“With an agreed upon schedule and impending potential financial commitments of roughly $100 million, the state along with our federal partners can bring us much closer to making our planning efforts a reality,” stated Laird.

Barbara Barrigan-Parrilla, executive director of Restore the Delta, responded to Laird's statement with alarm that more California water ratepayer money was being wasted on the BDCP.

"In this era of fiscal austerity, it's mind boggling that BDCP officials would try to raise $100 million from California water ratepayers to finance the planning of this boondoggle," said Barrigan-Parrilla.

While Laird has claimed he would make the BDCP process "more inclusive," BDCP critics believe the actions of Laird, and Jerry Meral, Deputy Secretary of the California Natural Resources Agency, prove otherwise.

For example, the BDCP Management Committee has excluded fishing groups, California tribal nations, California's environmental justice community, Delta agriculture, Delta recreation, Delta reclamation districts, Delta water agencies, the Delta Protection Commission, Delta business groups and Delta marina interests.

The Management Committee includes officials from the Natural Resources Agency, Department of Water Resources, Bureau of Reclamation, Westlands Water District, the State Water Contractors Association, Metropolitan Water District, Kern County Water Agency, Santa Clara Valley Water District, U. S. Fish and Wildlife Service, National Oceanic and Atmospheric Administration (NOAA) and the Nature Conservancy. These are the same agencies and organizations that have presided over the collapse of Central Valley salmon and Delta fish populations, due to record water exports out of the Delta in recent years.

Meanwhile, staggering losses of Sacramento splittail and other fish species in the death pumps of the state and federal water projects on the California Delta continue as the Brown and Obama administrations export record volumes of water to corporate agribusiness and southern California water agencies.

An astounding 8,966,976 splittail, 35,556 chinook salmon, 430,289 striped bass, 54,412 largemouth bass, 69,383 bluegill, 76,570 white catfish, 28,301 channel catfish, 233,174 threadfin shad, 264,171 American shad, 1,642 steelhead and 51 Delta smelt were “salvaged” in the state and federal water export facilities from January 1 to August 2, 2011, according to Department of Fish and Game (DFG) data. However, the overall loss of fish in and around the State Water Project and Central Valley Project facilities is believed to dwarf the actual salvage counts (

For more information about the California Sportfishing Protection Alliance, go to: For more information and action alerts from Restore the Delta, go to:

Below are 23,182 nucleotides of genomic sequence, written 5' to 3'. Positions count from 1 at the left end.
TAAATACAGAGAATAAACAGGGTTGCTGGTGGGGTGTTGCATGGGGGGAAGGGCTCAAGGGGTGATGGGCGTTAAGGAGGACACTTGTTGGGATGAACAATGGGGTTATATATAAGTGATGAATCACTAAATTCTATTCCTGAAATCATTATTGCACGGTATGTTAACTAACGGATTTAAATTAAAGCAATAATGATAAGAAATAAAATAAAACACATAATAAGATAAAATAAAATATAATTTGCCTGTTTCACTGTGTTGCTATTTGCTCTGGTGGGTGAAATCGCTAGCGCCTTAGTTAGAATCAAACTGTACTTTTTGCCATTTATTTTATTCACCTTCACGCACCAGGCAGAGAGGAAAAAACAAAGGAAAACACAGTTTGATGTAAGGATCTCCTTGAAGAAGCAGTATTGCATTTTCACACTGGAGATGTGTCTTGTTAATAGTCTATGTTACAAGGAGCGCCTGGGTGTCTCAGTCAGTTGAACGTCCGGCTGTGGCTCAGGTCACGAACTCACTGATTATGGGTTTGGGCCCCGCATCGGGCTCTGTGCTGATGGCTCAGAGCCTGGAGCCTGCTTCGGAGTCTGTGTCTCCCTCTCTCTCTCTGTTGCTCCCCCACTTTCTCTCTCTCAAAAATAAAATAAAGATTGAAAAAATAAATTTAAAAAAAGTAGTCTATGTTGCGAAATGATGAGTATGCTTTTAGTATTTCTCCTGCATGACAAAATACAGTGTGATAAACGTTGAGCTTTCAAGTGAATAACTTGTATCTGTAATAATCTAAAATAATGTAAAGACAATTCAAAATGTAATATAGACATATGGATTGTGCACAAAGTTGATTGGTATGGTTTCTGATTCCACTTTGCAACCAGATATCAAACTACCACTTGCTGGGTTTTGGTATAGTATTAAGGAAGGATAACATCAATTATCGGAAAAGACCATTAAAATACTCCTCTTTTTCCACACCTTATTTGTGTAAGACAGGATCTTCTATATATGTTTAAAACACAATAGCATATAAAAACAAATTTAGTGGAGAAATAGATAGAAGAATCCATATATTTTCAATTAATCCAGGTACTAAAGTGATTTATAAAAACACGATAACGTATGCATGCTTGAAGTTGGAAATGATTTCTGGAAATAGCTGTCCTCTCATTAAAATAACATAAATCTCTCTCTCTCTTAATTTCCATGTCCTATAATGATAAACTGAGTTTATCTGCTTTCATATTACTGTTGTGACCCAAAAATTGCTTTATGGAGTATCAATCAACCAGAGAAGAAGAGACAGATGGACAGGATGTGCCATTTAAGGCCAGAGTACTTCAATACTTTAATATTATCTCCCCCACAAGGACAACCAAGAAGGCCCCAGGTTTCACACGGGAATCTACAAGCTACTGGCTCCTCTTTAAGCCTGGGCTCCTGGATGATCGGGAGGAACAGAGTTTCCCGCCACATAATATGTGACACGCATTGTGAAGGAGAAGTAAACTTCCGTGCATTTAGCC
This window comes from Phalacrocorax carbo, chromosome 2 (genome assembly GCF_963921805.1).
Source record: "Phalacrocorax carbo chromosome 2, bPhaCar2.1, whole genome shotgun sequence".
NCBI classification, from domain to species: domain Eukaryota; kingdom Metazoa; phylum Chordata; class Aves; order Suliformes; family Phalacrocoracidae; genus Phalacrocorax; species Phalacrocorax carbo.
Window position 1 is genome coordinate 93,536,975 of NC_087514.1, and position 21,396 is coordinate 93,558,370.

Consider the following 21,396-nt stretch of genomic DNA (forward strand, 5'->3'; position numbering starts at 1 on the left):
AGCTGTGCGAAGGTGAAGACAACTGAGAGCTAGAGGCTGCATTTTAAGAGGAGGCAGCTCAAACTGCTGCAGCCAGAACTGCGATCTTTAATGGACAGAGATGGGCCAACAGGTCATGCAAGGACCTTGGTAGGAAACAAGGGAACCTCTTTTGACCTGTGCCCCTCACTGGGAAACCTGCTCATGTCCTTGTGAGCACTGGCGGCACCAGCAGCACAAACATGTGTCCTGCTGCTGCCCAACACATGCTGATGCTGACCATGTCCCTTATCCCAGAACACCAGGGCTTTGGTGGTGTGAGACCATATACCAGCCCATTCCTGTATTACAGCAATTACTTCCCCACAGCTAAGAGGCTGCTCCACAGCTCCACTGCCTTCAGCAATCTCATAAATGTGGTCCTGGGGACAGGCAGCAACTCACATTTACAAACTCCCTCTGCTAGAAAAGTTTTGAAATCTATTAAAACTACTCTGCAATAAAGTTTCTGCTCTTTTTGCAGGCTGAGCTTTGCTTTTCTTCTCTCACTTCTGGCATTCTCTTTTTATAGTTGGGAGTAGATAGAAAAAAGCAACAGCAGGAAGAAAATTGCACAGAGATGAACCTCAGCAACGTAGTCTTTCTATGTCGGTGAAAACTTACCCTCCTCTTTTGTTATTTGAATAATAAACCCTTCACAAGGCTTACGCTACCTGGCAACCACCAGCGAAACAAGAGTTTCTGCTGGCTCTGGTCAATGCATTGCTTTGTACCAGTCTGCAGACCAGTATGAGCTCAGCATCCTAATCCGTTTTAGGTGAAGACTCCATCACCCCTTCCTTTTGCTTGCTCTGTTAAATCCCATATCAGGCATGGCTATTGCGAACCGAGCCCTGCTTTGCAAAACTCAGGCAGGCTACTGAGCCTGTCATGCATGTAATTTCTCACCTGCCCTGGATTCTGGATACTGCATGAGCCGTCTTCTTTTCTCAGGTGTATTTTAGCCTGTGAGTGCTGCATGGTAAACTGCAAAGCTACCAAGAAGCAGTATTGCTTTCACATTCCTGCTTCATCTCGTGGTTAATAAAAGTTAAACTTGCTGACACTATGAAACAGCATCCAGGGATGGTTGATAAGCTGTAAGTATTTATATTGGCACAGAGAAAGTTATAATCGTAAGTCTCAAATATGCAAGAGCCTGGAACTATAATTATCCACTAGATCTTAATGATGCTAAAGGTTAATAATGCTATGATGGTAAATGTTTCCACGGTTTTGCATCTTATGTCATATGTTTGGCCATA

About the BDCP:

According to the Natural Resources Agency, "The BDCP is a conservation plan for the Sacramento-San Joaquin River Delta, and falls under the federal Endangered Species Act and California Natural Communities Conservation Planning Act. The BDCP is intended to help meet California's co-equal goals for Delta management: water supply reliability and ecosystem restoration. The public draft BDCP, while still under development, includes a set of actions to redesign and re-operate state and federal water projects in the Delta and to restore native fish, wildlife and plant habitat; and address other ecological stressors in the Delta such as invasive plant species, barriers to fish migration, and predation of native fish."

The BDCP environmental review process is being conducted by five state and federal agencies. The California Department of Water Resources is the state lead agency under CEQA, while the Bureau of Reclamation, U.S. Fish and Wildlife Service, and the National Marine Fisheries Service are serving as the federal co-leads under NEPA.

The EIR/EIS is also being developed in close coordination with the California Department of Fish and Game, the U.S. Environmental Protection Agency, and the U.S. Army Corps of Engineers. These agencies will analyze BDCP proposed actions and alternatives to those actions, including alternative water conveyance options, in fulfillment of multiple state and federal permitting processes.

For more information, go to:
Listed below are the latest comments posted about this article.
These comments are anonymously submitted by website visitors.
Whattawe Do?DurrenbergSunday Aug 14th, 2011 1:04 PM
South Delta NoteRogene ReynoldsSaturday Aug 13th, 2011 4:13 PM

No comments:

Post a Comment